There’s no one way to be creative. Any old way will work. – Ray Bradbury
Is anyone else finding that being at home with the kids all the time makes it hard to work the way you always do?
I think that’s because kids always want to check out what you’re doing and if it’s more interesting than what they’re doing.
If you’re using a screen – a phone, a computer – they want some of that action.
So, because we want them to spend time playing and reading and all that kind of stuff, we turn the screens off.
And that makes it difficult to do things that involve screens – especially if you like drawing or writing and tend to use the computer a lot for that kind of thing.
But, if you use paper and pencil, that’s much less interesting.
They might join you at the table doing something that looks like schoolwork they’ll either start doing the same with you or they’ll get on and play – either way you get them doing something that kids should be doing.
And what I do at times like these is instead of getting on with working I start looking around for how other people do their work.
You will remember, for example, that Roald Dahl wrote all his books with Dixon Ticonderoga pencils on yellow legal pads.
I bought a box of HBs and was quite disappointed with the quality of the modern Ticonderoga.
Japanese alternatives like the Tombow Mono 100 or the Mistubishi Hi-Uni are silky smooth and beautiful to write with.
Pencils are great because you can lie on the sofa and write upside down but they lack the impact of ink.
And that’s just the mark making tools.
What about paper – do you go with the legal pad or standard A4?
If you read Robert M. Pirsig’s Lila, you learn about how he collected information on 4×6 slips of paper, thousands of them, from which structure of his book emerged.
Or you could read about Ryan Holiday’s notecard system which is based on what he learned from Robert Greene.
Then you have John McPhee and his approach which involves first taking notes and coding them, then cutting them up, moving the pieces around, in a highly customised editor – the equivalent of a pair of scissors.
This has echoes of a Zettelkasten – another note taking method that was an early version of hyperlinked pages implemented using index cards.
Now, you will realise that I have already gone quite deep into things that probably don’t matter – unless you’re one of those people for whom it matters very much.
The point I’m trying to make is what you see is not what there is.
For any person who takes on the task of creating something – an article, a book, a business – there is lots you don’t see.
But there are three crucial things you have to get right if you are one of those people.
The first is to realise that the product is what comes out at the end of the process.
If you start trying to get your product perfect the very first time, you will probably paralyse yourself into inaction.
Take writing, for example, the chances are that the first thing you write is going to be rubbish.
But, if you don’t get that rubbish down, you’ll never get to the next stage – the rewriting and editing which results in better, tighter, cleaner text.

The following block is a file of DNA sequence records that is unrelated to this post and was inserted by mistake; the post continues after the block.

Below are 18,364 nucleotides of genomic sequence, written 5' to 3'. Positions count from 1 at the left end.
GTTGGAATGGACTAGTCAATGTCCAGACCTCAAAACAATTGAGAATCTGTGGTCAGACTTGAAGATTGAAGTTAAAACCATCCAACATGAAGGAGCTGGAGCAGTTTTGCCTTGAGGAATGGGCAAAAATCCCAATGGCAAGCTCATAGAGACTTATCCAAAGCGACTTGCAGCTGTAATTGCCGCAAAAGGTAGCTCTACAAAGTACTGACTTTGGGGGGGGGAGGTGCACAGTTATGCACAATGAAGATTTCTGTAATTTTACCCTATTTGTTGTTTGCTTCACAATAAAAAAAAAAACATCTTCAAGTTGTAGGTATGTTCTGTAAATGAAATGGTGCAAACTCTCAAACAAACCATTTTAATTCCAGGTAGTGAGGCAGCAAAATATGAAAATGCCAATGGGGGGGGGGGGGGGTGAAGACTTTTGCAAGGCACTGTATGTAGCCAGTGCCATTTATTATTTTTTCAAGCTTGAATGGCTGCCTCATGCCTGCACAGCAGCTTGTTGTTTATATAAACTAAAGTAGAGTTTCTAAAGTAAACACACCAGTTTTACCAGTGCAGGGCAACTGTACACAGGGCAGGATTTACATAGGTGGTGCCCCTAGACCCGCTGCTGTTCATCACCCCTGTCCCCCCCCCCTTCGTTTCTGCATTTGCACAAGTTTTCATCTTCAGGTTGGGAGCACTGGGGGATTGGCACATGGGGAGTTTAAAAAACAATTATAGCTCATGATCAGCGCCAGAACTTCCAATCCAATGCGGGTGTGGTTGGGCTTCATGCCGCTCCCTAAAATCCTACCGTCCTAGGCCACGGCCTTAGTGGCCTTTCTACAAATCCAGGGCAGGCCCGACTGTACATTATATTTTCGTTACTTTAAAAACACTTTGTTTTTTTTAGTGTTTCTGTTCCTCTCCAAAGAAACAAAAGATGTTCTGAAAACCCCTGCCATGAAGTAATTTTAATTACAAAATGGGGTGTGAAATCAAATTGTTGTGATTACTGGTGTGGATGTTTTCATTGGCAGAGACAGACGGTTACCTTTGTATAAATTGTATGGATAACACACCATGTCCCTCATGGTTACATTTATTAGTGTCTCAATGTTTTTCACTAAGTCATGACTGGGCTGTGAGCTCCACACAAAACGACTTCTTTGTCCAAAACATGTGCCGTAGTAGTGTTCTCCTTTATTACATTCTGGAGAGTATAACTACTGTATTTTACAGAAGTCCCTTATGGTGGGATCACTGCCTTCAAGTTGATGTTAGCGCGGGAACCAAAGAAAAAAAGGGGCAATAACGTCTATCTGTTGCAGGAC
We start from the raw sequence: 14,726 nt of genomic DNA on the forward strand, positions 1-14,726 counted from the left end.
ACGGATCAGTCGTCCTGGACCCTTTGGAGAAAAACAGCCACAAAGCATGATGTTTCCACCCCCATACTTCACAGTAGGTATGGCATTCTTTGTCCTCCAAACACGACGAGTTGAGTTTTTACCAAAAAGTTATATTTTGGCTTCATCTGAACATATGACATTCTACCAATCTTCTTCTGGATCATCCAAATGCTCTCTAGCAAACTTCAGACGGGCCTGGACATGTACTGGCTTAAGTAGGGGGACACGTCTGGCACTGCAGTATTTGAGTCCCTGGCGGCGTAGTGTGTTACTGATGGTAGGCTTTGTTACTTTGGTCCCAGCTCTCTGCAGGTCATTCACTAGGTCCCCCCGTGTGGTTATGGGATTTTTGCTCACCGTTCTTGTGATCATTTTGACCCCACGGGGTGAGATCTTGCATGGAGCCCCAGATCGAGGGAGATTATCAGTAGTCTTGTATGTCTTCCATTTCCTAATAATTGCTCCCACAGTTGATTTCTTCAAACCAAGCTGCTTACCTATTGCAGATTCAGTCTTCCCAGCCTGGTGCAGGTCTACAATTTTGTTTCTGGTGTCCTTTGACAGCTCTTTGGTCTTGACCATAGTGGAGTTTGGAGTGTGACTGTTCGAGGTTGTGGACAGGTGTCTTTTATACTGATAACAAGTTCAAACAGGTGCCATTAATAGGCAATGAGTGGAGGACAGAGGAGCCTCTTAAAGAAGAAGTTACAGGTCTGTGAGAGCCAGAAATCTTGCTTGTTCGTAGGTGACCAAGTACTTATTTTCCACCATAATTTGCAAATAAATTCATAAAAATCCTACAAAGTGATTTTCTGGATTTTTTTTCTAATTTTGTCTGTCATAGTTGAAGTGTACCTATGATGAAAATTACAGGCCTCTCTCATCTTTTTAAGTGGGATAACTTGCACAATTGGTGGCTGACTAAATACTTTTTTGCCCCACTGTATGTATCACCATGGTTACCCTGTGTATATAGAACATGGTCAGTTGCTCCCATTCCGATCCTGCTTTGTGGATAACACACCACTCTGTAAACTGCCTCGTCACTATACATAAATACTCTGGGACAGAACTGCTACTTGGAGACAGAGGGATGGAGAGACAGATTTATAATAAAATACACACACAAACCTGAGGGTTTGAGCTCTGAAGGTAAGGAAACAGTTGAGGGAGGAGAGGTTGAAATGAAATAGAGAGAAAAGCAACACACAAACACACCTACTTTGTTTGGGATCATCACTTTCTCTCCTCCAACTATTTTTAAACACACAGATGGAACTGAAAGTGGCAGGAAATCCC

So, you need a method to create your product – a method that helps you work through the broad idea of what you are trying to create and break it down into smaller, doable parts.
The third essential thing you have to do is create a way to join up the parts you create – you need a kind of glue to keep them together.
All the elements I described above are parts of people’s methods.
Interestingly, when I searched for images of McPhee and Kedit, the editor he uses, the image from one of my articles about writing came up.
I use a method that is a combination of McPhee’s, Pirsig’s, the Zettelkasten, and the tools that make up a Unix based programming environment.
It’s not a method I would recommend that anyone else uses because it’s customised to fit the way I work – and I’m trying to combine analogue and digital tools in a way that helps me create the kind of work I want to do.
I like literate programming, a way of creating stuff that separates out the thinking and doing.
For example, you might have thoughts about what to put in a chapter – ideas, musings and so on.
Then there is the actual stuff you write, the text you want to go into the printed document which is based on the thoughts you had.
I like having both these in the same file and extracting the bits that are going to make their way into the final document.
Angst and output kept together, but able to be separated when needed.
And, of course, with text processing tools, it’s a doddle to glue everything together – I’m not sure there is much use in using index cards for that purpose, unless you really like the analogue approach there.
So, here’s the thing about being creative.
If someone likes what you’ve made at the end of your process – that’s a huge bonus.
But everything that matters is in your process – however that works for you.
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